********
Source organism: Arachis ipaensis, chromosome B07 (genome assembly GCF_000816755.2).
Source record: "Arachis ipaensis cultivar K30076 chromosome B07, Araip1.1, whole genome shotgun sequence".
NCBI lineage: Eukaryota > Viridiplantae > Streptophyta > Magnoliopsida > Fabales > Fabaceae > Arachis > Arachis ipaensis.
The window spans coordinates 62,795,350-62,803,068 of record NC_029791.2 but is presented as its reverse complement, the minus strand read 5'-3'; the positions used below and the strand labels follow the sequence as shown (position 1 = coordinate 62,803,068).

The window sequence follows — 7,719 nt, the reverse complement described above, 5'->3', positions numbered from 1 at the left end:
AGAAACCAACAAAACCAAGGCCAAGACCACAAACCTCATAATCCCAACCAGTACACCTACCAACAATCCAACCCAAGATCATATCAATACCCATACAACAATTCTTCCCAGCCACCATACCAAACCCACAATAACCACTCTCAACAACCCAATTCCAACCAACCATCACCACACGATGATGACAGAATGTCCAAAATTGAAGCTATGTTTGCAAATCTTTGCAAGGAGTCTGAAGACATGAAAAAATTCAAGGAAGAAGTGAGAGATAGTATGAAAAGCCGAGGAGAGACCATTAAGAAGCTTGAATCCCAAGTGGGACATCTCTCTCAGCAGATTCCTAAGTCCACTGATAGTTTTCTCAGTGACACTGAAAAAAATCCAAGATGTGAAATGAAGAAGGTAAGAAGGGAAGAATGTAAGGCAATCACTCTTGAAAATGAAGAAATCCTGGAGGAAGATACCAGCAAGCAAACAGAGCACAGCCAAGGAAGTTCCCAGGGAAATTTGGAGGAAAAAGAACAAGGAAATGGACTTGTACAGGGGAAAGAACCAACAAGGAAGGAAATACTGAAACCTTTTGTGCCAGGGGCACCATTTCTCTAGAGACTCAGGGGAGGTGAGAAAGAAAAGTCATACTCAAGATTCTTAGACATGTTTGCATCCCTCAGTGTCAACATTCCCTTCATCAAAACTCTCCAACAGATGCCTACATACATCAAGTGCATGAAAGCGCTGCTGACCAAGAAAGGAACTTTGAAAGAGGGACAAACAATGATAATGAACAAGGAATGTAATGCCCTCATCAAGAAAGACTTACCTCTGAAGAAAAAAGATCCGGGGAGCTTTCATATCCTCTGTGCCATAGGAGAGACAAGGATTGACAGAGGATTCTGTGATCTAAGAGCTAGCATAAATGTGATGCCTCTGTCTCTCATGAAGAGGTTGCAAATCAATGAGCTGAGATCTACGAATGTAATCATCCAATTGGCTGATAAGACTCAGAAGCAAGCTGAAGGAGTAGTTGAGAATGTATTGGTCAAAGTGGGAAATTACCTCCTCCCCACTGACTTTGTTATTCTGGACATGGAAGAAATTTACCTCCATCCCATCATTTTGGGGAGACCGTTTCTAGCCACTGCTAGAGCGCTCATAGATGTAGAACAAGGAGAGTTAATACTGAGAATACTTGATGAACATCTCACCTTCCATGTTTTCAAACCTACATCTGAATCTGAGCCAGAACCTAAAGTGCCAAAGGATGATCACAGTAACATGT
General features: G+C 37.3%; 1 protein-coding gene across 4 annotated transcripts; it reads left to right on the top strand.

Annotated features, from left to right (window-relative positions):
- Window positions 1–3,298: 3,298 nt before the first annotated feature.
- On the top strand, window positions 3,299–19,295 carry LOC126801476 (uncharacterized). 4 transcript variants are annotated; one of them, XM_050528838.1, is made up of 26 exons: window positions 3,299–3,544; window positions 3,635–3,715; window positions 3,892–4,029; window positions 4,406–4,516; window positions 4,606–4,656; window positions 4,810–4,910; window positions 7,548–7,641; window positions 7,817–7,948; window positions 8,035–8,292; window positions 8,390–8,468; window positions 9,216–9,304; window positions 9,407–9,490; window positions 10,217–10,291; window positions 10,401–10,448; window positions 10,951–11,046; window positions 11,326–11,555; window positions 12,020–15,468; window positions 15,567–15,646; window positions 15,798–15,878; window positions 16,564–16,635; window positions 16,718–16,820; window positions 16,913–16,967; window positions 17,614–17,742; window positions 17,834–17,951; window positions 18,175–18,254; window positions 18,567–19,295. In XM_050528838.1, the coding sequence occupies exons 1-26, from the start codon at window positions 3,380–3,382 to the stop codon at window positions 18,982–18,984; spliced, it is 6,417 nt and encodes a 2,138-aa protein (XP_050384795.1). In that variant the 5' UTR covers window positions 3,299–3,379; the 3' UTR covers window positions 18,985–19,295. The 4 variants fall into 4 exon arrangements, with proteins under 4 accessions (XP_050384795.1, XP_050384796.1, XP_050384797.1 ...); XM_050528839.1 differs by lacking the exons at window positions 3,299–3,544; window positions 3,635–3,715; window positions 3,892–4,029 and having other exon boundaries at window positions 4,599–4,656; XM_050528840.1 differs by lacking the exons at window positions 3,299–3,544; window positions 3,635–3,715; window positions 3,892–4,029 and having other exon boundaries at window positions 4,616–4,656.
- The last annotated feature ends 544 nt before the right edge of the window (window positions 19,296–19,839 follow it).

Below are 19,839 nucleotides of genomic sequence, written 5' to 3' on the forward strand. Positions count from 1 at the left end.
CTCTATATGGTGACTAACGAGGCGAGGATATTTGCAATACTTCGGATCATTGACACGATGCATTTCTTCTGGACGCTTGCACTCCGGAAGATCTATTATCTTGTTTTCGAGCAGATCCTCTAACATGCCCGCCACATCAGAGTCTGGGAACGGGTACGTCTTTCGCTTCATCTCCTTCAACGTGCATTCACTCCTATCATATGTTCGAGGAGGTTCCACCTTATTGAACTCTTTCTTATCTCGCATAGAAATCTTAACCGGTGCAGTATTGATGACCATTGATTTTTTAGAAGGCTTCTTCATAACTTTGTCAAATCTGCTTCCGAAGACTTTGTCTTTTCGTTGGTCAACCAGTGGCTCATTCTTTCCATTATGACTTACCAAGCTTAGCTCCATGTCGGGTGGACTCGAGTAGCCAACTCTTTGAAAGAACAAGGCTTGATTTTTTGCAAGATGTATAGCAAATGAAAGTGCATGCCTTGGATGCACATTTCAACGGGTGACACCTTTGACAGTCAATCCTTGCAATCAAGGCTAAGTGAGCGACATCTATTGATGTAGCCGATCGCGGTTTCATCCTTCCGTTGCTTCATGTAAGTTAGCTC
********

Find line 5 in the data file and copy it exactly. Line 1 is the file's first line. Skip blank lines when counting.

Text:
The window sequence follows — 7,719 nt, the reverse complement described above, 5'->3', positions numbered from 1 at the left end: